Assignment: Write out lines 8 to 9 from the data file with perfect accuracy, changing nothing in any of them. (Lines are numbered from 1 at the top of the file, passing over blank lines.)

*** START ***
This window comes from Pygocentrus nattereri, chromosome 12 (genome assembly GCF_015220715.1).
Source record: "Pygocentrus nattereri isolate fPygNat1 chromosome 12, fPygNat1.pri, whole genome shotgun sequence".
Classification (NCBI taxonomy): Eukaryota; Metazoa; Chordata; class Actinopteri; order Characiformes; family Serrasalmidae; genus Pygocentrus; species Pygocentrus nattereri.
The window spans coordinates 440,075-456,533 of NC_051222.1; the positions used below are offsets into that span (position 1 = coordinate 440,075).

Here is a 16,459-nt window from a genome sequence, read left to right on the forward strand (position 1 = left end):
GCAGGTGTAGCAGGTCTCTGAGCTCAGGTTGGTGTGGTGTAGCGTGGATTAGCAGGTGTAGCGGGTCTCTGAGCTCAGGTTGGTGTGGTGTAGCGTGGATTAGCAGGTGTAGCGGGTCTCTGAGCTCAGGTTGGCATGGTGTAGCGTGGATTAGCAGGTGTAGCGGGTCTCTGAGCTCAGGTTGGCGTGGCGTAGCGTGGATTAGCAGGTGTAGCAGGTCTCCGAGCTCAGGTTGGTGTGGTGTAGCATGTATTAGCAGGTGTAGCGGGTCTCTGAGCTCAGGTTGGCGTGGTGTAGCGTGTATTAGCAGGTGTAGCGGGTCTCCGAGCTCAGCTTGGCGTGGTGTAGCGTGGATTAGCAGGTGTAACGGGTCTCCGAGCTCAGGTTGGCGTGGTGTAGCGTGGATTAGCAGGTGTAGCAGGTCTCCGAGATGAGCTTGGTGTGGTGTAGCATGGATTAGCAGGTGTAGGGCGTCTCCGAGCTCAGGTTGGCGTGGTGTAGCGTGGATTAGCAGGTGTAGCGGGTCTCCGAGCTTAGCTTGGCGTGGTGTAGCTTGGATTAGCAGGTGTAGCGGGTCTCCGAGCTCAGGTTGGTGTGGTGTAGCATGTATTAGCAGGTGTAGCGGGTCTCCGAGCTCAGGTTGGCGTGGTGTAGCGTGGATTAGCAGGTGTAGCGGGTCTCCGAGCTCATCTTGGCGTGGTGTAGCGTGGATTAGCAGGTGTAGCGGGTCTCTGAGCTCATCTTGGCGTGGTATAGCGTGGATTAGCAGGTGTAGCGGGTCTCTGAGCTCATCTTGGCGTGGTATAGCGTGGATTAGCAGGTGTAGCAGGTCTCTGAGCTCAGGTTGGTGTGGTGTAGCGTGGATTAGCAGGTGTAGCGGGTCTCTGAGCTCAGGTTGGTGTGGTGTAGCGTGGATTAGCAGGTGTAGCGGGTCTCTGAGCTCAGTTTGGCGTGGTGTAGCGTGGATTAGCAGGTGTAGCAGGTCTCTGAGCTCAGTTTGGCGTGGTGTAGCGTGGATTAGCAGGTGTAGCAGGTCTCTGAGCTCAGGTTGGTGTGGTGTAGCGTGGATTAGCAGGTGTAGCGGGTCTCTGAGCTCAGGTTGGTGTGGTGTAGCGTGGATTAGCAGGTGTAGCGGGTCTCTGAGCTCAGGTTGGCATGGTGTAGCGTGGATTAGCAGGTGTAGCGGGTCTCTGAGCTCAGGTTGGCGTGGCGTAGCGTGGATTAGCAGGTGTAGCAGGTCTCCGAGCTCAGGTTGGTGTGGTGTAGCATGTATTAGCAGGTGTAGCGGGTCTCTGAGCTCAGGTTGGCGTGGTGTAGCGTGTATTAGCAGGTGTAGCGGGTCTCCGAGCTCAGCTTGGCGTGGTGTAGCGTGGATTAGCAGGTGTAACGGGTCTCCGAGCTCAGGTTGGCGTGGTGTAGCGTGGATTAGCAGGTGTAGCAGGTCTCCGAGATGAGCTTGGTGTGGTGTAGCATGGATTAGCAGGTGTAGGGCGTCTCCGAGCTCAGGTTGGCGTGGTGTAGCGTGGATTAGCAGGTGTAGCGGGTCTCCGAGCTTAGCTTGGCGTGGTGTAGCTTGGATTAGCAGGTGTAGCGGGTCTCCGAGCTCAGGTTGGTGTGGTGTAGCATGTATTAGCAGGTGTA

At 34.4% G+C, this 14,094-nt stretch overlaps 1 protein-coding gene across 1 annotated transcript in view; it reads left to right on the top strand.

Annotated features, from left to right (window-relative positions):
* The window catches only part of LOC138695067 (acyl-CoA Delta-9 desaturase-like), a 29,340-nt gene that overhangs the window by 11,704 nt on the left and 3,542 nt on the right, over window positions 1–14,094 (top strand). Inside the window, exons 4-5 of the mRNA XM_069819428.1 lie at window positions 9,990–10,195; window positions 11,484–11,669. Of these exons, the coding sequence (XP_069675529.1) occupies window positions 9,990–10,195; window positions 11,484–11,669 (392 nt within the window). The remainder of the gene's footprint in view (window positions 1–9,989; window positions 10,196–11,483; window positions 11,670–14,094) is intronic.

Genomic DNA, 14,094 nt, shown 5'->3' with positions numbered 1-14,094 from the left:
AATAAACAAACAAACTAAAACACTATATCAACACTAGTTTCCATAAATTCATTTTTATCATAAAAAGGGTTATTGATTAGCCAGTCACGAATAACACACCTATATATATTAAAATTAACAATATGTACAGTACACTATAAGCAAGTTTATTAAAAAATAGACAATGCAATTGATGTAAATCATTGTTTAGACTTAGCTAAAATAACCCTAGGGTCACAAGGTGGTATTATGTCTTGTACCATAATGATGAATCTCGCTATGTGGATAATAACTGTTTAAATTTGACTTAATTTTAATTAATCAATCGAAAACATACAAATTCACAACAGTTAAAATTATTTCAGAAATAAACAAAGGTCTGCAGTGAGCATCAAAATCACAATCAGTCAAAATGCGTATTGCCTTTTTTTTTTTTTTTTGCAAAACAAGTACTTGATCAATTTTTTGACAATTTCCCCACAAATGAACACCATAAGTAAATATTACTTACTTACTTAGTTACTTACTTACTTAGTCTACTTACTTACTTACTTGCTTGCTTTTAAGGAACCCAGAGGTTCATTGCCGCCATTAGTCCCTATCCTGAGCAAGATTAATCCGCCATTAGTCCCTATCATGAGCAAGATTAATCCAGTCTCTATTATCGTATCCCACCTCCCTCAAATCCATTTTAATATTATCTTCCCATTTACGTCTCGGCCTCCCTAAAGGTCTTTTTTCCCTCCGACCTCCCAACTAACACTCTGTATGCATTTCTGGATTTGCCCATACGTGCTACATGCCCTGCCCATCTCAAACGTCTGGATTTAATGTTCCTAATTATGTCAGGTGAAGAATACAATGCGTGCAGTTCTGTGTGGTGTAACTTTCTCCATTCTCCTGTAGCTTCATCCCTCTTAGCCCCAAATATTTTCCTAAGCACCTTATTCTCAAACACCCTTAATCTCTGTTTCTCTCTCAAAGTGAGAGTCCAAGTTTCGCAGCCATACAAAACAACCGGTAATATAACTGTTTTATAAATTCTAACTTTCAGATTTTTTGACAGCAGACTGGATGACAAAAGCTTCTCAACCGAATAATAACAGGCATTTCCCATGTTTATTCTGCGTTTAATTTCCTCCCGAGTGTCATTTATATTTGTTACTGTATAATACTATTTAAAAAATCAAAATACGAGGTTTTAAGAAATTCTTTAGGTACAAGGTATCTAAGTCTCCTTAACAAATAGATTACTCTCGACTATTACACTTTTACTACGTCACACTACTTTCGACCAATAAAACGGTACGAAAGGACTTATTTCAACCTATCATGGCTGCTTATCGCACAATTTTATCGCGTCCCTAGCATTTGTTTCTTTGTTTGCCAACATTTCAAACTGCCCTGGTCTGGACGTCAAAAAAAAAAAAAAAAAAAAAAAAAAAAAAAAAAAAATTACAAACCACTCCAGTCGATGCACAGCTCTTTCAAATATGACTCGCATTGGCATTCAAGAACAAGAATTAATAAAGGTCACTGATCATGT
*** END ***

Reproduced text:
Annotated features, from left to right (window-relative positions):
* The window catches only part of LOC138695067 (acyl-CoA Delta-9 desaturase-like), a 29,340-nt gene that overhangs the window by 11,704 nt on the left and 3,542 nt on the right, over window positions 1–14,094 (top strand). Inside the window, exons 4-5 of the mRNA XM_069819428.1 lie at window positions 9,990–10,195; window positions 11,484–11,669. Of these exons, the coding sequence (XP_069675529.1) occupies window positions 9,990–10,195; window positions 11,484–11,669 (392 nt within the window). The remainder of the gene's footprint in view (window positions 1–9,989; window positions 10,196–11,483; window positions 11,670–14,094) is intronic.